Archive for January, 2008|Monthly archive page

Crowdsourcing for Seismic Surveys

Every weekday afternoon around 5pm or so, the quarry several miles from my house blasts away a new layer of limestone. Whenever I feel the slight tremor from the blast, I feel as if valuable data is going uncollected. Could this data somehow be used to make a 3D model of the Edwards Aquifer?

An overlooked aspect of a GPS receiver is the highly accurate clock it contains. It seems like GPS receivers (and their clocks) could be attached to low-cost seismometers. The common clock of the GPS would allow independently collected data to be synthesized. I wonder if there might be enough geo-geeks in my neighborhood to build and deploy an array of these. There’s another quarry about 10 miles away, where I presume they also blast, so not all blasting signals originate from the same location. There will also soon be a lot of highway construction starting in this area, which will likely involve yet more blasting. Once the data is collected, it could be forwarded to a central site for processing. With all the recent innovations in oil exploration seismic processing, it seems like this data could be continually synthesized for model refinement. I’m not a seismologist, but would be interested in hearing from one regarding the plausibility of this.

While the geologists over at Edwards Aquifer Authority have done an fine job, it would be nice if they could build some detailed 3D models and serve them out on the web.
Edwards aquifer


The Unbearable Lightness of Being a Plumber

In his book The Unbearable Lightness of Being, Milan Kundera makes an interesting case that kitsch is the absolute denial of shit. Lately I’ve wondered if this implies other activities that deny the existence of shit are really exercises in kitsch creation.

Is Linq Kitsch?
Google for linq and plumbing and notice how many hits you get. Plumbing code is discussed with a sort of subtle condescension. The message is that plumbing is dirty, uncreative work – something better not thought about, hidden below the surface.

While Linq looks exciting, I wonder if we run the risk of abstracting the database to the point we overlook solutions requiring an understanding of internal design. Will someday our children forget the obvious solution: sometimes you just need to jiggle the handle after flushing objects (rows). Linq must be smart, but I can’t help but think there must be cases where plumbing your own O/R mapping might work better. It’s really not that bad, if you’ve ever played around with piecing together PVC pipe you probably realize that plumbing can actually be fun, with lots of room for creativity.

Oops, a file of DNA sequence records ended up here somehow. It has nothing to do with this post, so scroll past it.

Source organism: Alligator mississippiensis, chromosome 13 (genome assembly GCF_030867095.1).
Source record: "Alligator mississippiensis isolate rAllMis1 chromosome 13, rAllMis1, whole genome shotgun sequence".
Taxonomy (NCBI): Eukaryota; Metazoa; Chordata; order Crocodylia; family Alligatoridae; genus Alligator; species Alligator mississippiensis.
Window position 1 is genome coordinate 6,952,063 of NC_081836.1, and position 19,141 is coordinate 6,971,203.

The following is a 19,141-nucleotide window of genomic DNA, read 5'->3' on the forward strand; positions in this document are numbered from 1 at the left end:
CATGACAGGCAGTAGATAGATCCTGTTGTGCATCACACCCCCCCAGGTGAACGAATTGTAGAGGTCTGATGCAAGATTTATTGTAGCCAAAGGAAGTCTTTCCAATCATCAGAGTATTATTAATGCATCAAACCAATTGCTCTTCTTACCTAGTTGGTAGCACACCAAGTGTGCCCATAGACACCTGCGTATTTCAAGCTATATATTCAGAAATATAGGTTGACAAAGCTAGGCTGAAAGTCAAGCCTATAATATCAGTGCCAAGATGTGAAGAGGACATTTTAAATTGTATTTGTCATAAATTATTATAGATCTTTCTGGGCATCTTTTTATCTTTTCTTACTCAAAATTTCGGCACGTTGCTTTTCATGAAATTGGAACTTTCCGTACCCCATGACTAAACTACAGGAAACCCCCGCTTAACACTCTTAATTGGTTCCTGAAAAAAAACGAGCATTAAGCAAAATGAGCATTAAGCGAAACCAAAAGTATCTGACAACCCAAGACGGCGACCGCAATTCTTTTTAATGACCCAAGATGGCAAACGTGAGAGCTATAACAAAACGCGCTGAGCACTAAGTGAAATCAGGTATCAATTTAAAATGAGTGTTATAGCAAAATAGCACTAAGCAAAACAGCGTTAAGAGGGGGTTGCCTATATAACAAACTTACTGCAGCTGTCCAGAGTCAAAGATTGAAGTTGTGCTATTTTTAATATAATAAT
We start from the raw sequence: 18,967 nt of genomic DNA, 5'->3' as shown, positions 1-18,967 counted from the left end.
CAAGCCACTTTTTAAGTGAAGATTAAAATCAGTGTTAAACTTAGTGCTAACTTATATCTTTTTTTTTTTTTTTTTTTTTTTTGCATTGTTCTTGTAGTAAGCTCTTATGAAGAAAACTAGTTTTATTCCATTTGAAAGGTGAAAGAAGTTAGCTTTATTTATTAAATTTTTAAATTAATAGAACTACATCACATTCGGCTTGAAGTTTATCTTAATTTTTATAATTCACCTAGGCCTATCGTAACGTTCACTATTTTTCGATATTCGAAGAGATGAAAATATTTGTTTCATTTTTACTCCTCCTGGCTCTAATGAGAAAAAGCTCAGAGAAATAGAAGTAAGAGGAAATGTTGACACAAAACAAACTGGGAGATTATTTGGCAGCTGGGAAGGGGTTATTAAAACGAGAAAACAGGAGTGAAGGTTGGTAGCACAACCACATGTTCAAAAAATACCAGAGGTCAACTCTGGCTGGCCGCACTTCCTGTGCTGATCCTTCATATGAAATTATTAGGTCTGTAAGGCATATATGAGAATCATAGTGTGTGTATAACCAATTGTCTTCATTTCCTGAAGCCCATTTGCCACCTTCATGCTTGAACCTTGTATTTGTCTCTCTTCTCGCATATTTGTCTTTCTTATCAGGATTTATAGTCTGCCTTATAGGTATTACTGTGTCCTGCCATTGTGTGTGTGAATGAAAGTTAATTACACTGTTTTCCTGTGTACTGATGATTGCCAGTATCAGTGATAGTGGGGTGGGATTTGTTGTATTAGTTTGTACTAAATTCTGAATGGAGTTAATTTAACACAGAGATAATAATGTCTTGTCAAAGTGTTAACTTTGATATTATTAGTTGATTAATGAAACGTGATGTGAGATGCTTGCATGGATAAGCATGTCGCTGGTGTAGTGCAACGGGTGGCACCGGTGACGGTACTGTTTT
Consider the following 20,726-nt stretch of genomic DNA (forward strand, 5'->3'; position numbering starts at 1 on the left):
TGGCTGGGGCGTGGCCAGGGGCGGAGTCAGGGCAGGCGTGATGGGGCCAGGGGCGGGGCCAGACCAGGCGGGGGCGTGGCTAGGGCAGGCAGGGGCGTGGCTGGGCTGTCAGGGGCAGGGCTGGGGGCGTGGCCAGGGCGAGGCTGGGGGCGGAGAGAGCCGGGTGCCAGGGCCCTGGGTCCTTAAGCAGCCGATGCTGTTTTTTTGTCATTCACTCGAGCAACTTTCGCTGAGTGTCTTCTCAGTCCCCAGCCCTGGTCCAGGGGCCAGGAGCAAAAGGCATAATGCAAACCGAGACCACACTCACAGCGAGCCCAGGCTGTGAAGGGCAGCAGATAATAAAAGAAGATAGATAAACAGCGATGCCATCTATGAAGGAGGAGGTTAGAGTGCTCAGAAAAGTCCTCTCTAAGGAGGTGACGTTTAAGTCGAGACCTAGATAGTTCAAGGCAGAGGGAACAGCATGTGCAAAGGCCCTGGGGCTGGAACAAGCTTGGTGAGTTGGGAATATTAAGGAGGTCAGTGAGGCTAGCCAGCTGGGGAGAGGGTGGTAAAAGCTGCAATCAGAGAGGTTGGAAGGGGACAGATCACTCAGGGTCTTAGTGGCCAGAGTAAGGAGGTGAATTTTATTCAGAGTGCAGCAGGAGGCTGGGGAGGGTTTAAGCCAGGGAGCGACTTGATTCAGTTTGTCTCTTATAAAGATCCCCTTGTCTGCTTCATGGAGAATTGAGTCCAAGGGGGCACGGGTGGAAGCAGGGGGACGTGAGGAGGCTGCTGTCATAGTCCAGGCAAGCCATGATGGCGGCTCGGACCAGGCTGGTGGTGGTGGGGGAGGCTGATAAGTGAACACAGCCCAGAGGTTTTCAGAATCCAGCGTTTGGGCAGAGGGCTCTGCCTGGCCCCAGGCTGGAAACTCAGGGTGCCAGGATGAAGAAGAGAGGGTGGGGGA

And it’s not just programming, but other aspects of GIS. Physicians seem to get credit for the longer lifespans we enjoy these days, but I wonder if more credit is due to plumbers. John Snows’ cholera maps revealed a plumbing problem. As far as I can tell he wasn’t using medical knowledge so much as taking on the role of a plumber and recognizing that, yes, shit does truly exist.

But beyond Snow’s maps, sewer datasets receive little attention. Could it be our kitsch sensibilities prevent us from publishing them on the web? Where I live there is a sign saying “Entering Edwards Aquifer Recharge Zone”, but never a sign that says “Warning Sewer Line is Here”. Last year a road construction crew broke a sewer pipe over the aquifer. They reported it twice. It leaked for a couple of weeks as the bureaucrats bungled through what could best be described as kitsch performance art: two different agencies denying the existence of the sewer line. Maybe we need more sewer museums to combat the kitsch, and give plumbing the respect it deserves.

Zillow, CrowdSourcing and MapCruncher

Shortly after Zillow announced they are releasing their neighborhood boundaries, The Virtual Earth blog described how this data can be chopped up by MapCruncher into tiled vectors for more efficient display.

I don’t see a realistic editing workflow though.

Let’s pretend I’m a realtor with in-depth knowledge of the boundary for a particular neighborhood and would like to edit Zillow’s boundary. Let’s assume my web map editing skills are limited to editing polygons in Google’s My Maps.

Editing the Neighborhood
I would like to go to a Zillow Web map displaying the neighborhoods (as vector tiles), choose a neighborhood, provide a Google My Maps account URL and click a button that says “edit”. Zillow would then would forward the outline of the selected neighborhood to My Maps account. I would then edit the neighborhood polygon using My Maps editing tools.

Is Google exposing My Maps in their API? When I search the Google Maps API reference for “My Maps” I don’t see anything. It would be great if I could leverage it as an editor.

Updating the Tiles
After editing the neighborhood I would then go back to the original neighborhood at the Zillow site submit the My Maps URL and click “Update”. Zillow would then retrieve the edited polygon, review it, and submit it to a MapCruncher queue. The MapCruncher process would read the queue and update the affected tiles. Maybe they could include a URL to my realty site in exchange for me improving their data. An edit history list could also be maintained.

HPC Cluster for MapCruncher
Granted there would probably not be a lot of updates to this dataset, but if there were, I think the MapCruncher queue would quickly fill up. I wonder if MapCruncher could be deployed to a cluster using Windows HPC Server 2008 cluster. If such a system could be implemented, it seems like, for example, a crowd of appraisal districts could be harnessed to maintain tiled vectors of parcels across an entire state.